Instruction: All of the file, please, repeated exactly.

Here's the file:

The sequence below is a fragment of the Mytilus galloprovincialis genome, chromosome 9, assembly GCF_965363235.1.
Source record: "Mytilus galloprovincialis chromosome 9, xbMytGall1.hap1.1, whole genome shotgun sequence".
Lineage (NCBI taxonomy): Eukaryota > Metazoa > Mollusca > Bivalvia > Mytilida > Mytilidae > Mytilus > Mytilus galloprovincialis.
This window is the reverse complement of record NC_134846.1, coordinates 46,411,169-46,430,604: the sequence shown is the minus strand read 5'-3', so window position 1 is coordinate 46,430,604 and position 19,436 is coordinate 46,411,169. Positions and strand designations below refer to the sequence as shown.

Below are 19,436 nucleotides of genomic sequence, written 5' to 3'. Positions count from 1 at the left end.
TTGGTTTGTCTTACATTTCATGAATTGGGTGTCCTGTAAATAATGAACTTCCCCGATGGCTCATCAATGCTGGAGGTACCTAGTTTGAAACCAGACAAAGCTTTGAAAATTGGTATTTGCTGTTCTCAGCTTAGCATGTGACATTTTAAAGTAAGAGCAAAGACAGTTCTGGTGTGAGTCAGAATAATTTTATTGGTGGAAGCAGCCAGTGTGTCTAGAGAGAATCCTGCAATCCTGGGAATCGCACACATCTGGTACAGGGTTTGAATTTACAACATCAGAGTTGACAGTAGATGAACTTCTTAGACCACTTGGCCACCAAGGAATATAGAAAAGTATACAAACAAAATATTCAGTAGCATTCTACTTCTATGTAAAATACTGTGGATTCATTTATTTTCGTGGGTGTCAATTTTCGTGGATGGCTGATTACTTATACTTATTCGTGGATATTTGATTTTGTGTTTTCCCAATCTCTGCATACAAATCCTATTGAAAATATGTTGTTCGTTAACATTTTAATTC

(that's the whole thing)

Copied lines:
The sequence below is a fragment of the Mytilus galloprovincialis genome, chromosome 9, assembly GCF_965363235.1.
Source record: "Mytilus galloprovincialis chromosome 9, xbMytGall1.hap1.1, whole genome shotgun sequence".
Lineage (NCBI taxonomy): Eukaryota > Metazoa > Mollusca > Bivalvia > Mytilida > Mytilidae > Mytilus > Mytilus galloprovincialis.
This window is the reverse complement of record NC_134846.1, coordinates 46,411,169-46,430,604: the sequence shown is the minus strand read 5'-3', so window position 1 is coordinate 46,430,604 and position 19,436 is coordinate 46,411,169. Positions and strand designations below refer to the sequence as shown.

Below are 19,436 nucleotides of genomic sequence, written 5' to 3'. Positions count from 1 at the left end.
TTGGTTTGTCTTACATTTCATGAATTGGGTGTCCTGTAAATAATGAACTTCCCCGATGGCTCATCAATGCTGGAGGTACCTAGTTTGAAACCAGACAAAGCTTTGAAAATTGGTATTTGCTGTTCTCAGCTTAGCATGTGACATTTTAAAGTAAGAGCAAAGACAGTTCTGGTGTGAGTCAGAATAATTTTATTGGTGGAAGCAGCCAGTGTGTCTAGAGAGAATCCTGCAATCCTGGGAATCGCACACATCTGGTACAGGGTTTGAATTTACAACATCAGAGTTGACAGTAGATGAACTTCTTAGACCACTTGGCCACCAAGGAATATAGAAAAGTATACAAACAAAATATTCAGTAGCATTCTACTTCTATGTAAAATACTGTGGATTCATTTATTTTCGTGGGTGTCAATTTTCGTGGATGGCTGATTACTTATACTTATTCGTGGATATTTGATTTTGTGTTTTCCCAATCTCTGCATACAAATCCTATTGAAAATATGTTGTTCGTTAACATTTTAATTC